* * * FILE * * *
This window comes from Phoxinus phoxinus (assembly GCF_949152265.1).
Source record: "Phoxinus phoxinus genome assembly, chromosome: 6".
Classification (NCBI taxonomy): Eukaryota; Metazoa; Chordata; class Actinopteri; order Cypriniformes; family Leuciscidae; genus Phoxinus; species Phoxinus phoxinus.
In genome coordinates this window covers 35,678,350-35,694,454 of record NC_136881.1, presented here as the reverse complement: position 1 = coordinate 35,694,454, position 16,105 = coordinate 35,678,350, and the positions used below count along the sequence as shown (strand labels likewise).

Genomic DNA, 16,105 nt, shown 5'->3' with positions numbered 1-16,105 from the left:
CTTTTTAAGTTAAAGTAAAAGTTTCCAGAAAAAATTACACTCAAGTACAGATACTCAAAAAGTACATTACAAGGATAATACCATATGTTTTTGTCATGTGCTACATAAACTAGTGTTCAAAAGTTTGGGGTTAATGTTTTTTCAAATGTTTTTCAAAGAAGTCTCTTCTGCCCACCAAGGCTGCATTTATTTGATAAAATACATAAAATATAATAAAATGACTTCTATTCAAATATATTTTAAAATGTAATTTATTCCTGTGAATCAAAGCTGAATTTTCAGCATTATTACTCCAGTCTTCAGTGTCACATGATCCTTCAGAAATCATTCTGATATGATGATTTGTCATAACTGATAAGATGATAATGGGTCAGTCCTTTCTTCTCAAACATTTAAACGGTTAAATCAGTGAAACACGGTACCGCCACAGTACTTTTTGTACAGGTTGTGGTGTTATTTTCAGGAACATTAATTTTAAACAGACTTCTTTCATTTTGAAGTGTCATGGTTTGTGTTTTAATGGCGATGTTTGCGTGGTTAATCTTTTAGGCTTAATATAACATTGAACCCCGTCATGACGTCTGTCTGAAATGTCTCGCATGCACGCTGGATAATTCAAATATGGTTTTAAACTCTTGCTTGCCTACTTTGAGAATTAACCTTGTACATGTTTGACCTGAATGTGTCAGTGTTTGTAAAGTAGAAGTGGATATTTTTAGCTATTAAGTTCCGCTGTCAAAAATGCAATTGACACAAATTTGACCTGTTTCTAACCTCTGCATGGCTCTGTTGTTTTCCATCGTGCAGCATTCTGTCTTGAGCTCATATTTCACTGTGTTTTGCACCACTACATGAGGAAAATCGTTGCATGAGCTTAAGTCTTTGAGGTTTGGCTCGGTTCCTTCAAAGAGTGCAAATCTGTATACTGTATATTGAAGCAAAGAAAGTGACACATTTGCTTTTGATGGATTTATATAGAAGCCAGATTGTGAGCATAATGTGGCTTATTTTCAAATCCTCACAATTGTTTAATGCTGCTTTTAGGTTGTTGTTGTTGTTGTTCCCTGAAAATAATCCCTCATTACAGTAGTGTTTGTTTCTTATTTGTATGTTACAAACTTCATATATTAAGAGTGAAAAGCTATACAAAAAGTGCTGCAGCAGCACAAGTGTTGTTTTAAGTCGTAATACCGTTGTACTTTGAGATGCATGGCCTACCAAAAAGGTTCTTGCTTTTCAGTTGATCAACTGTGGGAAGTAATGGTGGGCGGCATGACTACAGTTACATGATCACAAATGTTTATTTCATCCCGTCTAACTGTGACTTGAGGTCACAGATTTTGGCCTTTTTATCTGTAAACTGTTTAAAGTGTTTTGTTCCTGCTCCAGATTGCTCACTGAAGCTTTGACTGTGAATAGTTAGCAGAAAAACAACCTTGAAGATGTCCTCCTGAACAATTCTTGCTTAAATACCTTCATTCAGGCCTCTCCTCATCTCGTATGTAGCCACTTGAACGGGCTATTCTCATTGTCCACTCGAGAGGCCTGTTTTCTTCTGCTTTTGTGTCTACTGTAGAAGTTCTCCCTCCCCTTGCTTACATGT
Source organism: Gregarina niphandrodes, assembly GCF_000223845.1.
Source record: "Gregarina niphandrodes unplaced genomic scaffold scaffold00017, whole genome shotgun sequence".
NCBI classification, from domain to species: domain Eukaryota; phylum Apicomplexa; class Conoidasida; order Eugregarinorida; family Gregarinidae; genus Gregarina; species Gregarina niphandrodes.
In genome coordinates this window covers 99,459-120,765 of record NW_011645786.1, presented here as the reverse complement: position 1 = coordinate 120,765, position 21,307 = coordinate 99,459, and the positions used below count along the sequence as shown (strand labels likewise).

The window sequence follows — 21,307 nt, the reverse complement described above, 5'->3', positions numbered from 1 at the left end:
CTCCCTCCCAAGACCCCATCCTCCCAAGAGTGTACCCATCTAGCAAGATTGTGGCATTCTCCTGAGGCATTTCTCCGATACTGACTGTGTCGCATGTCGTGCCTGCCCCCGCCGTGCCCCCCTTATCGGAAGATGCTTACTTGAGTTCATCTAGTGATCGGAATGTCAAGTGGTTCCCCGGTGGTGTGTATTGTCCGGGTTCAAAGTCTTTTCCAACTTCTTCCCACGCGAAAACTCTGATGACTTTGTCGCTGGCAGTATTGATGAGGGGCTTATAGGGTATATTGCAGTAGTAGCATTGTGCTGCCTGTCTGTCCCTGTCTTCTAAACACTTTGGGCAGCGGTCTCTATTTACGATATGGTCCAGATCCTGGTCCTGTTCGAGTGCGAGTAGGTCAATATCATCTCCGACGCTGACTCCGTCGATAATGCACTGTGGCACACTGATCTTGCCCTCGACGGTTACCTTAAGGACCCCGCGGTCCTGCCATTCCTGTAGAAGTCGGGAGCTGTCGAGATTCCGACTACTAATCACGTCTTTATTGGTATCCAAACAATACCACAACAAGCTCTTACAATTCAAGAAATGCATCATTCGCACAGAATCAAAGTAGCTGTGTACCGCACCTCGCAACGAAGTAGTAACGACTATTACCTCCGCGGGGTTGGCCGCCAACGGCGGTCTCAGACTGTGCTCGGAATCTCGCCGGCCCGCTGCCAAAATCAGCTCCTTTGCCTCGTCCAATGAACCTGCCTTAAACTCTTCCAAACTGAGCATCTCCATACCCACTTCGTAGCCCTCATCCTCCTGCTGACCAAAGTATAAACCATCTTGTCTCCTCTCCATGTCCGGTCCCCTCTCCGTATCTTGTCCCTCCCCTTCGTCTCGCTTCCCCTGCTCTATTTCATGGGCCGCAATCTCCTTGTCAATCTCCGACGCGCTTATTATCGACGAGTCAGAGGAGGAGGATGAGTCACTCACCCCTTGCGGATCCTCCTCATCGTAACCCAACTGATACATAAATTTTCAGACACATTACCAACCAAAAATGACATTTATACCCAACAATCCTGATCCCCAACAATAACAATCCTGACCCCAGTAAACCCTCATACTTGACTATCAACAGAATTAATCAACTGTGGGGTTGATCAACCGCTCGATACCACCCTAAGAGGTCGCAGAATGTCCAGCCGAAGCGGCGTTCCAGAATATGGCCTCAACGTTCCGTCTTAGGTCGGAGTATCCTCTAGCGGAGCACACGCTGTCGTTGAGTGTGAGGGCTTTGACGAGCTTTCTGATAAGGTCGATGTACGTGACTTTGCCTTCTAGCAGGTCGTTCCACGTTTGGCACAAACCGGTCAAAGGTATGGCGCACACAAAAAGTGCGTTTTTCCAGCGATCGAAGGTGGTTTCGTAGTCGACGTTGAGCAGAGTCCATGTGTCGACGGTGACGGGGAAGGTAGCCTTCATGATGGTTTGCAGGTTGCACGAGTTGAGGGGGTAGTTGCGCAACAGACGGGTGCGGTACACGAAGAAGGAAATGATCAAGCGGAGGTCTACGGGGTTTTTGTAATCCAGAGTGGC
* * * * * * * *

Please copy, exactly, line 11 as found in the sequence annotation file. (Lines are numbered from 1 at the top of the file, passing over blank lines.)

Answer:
The window sequence follows — 21,307 nt, the reverse complement described above, 5'->3', positions numbered from 1 at the left end: